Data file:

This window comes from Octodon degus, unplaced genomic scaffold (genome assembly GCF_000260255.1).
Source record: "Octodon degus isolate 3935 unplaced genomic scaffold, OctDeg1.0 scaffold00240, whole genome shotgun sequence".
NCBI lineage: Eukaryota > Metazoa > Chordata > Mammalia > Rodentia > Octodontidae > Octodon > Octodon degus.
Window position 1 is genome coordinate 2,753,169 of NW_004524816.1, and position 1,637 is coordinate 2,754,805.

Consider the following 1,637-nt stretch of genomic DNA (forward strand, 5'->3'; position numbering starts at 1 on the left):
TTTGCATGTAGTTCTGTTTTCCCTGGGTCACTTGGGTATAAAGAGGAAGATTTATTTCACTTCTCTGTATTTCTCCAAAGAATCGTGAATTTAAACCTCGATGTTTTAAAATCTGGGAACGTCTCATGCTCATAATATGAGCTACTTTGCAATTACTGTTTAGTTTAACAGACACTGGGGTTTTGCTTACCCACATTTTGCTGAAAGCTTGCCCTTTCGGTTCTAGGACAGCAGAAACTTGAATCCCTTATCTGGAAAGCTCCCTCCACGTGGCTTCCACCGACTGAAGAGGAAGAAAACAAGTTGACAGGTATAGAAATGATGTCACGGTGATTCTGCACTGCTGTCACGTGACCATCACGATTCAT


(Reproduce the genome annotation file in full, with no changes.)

This window comes from Octodon degus, unplaced genomic scaffold (genome assembly GCF_000260255.1).
Source record: "Octodon degus isolate 3935 unplaced genomic scaffold, OctDeg1.0 scaffold00240, whole genome shotgun sequence".
NCBI lineage: Eukaryota > Metazoa > Chordata > Mammalia > Rodentia > Octodontidae > Octodon > Octodon degus.
Window position 1 is genome coordinate 2,753,169 of NW_004524816.1, and position 1,637 is coordinate 2,754,805.

Consider the following 1,637-nt stretch of genomic DNA (forward strand, 5'->3'; position numbering starts at 1 on the left):
TTTGCATGTAGTTCTGTTTTCCCTGGGTCACTTGGGTATAAAGAGGAAGATTTATTTCACTTCTCTGTATTTCTCCAAAGAATCGTGAATTTAAACCTCGATGTTTTAAAATCTGGGAACGTCTCATGCTCATAATATGAGCTACTTTGCAATTACTGTTTAGTTTAACAGACACTGGGGTTTTGCTTACCCACATTTTGCTGAAAGCTTGCCCTTTCGGTTCTAGGACAGCAGAAACTTGAATCCCTTATCTGGAAAGCTCCCTCCACGTGGCTTCCACCGACTGAAGAGGAAGAAAACAAGTTGACAGGTATAGAAATGATGTCACGGTGATTCTGCACTGCTGTCACGTGACCATCACGATTCAT